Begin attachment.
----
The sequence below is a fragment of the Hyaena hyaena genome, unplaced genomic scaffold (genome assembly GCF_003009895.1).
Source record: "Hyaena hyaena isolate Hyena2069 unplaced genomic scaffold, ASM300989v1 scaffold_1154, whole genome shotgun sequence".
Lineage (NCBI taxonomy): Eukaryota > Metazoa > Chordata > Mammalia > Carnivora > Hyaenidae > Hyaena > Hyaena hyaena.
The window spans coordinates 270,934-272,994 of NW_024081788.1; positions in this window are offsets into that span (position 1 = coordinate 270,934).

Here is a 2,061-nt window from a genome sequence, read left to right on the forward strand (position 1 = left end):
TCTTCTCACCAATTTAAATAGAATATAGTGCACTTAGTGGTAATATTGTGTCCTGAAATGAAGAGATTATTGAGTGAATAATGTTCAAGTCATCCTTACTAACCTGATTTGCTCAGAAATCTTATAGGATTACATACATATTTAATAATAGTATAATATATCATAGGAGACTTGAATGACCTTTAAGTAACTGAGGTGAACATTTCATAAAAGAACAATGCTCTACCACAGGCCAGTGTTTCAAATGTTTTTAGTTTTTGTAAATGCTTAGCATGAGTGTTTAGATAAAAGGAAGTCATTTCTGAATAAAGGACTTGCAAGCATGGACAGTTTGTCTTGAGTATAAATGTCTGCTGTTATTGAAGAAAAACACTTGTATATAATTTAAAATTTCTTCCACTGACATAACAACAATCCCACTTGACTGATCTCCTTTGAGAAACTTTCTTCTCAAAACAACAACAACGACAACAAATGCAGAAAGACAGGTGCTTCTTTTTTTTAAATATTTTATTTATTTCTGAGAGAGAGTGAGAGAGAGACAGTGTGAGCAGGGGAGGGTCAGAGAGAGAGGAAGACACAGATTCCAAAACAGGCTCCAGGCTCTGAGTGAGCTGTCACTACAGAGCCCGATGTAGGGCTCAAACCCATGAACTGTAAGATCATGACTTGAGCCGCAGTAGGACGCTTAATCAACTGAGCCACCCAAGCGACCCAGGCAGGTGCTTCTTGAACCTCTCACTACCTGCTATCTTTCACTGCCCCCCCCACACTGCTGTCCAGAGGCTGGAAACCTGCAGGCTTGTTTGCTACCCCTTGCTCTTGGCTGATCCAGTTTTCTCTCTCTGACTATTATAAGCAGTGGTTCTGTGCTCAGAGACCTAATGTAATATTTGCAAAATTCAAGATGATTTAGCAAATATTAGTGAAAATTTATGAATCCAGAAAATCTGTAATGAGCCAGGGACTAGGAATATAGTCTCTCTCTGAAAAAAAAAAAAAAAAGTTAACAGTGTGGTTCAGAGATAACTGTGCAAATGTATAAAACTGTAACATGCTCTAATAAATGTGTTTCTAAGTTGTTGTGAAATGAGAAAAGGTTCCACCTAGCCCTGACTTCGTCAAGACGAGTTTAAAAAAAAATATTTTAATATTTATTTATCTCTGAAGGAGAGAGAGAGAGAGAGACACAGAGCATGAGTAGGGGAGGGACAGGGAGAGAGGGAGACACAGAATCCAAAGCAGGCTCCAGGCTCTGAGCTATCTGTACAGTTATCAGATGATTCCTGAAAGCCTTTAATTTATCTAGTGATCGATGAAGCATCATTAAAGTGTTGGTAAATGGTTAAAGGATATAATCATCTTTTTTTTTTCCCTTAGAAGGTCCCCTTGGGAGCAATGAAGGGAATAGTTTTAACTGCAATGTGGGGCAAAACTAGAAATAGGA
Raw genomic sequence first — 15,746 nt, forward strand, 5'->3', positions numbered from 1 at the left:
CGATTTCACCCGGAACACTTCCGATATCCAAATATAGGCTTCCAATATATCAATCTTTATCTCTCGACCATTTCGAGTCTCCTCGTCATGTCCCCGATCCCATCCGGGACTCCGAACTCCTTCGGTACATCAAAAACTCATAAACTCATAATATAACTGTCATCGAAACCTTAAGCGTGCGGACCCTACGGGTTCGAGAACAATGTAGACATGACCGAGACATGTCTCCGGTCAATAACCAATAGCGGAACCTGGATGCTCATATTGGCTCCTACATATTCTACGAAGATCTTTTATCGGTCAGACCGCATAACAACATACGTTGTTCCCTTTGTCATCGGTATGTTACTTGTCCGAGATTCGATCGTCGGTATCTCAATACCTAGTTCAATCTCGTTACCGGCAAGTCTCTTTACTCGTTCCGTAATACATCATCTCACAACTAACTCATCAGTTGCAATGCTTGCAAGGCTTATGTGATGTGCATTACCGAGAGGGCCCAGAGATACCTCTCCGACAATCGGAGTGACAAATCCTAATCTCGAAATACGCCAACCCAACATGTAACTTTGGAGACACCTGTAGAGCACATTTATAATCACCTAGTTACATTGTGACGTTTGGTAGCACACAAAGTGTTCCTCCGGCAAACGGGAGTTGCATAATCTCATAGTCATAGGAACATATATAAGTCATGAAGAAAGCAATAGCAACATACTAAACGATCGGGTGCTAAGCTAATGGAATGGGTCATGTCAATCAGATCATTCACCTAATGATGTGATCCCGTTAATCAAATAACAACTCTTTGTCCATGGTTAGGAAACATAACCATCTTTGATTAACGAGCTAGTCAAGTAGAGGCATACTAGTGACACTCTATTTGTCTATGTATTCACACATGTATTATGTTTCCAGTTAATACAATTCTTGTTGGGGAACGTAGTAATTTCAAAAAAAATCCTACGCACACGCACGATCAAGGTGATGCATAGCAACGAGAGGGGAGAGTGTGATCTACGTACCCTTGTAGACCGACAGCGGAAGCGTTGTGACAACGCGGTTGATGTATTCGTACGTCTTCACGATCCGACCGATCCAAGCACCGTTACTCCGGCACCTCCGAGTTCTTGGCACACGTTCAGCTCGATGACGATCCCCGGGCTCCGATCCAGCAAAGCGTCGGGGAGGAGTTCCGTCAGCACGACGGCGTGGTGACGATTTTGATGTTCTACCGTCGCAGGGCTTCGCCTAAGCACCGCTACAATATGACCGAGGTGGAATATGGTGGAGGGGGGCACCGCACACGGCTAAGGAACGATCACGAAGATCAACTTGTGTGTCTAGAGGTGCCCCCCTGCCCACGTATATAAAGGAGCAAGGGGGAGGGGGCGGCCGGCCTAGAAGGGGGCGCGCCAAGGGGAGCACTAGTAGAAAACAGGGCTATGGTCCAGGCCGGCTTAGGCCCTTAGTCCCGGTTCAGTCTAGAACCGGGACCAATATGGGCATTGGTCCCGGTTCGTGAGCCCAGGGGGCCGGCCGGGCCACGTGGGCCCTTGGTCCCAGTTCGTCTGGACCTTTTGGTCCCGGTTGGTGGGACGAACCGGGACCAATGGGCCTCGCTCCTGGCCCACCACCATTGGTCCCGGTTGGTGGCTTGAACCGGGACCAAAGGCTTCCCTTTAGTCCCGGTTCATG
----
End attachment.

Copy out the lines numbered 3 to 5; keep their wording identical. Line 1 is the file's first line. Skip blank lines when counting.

Lineage (NCBI taxonomy): Eukaryota > Metazoa > Chordata > Mammalia > Carnivora > Hyaenidae > Hyaena > Hyaena hyaena.
The window spans coordinates 270,934-272,994 of NW_024081788.1; positions in this window are offsets into that span (position 1 = coordinate 270,934).

Here is a 2,061-nt window from a genome sequence, read left to right on the forward strand (position 1 = left end):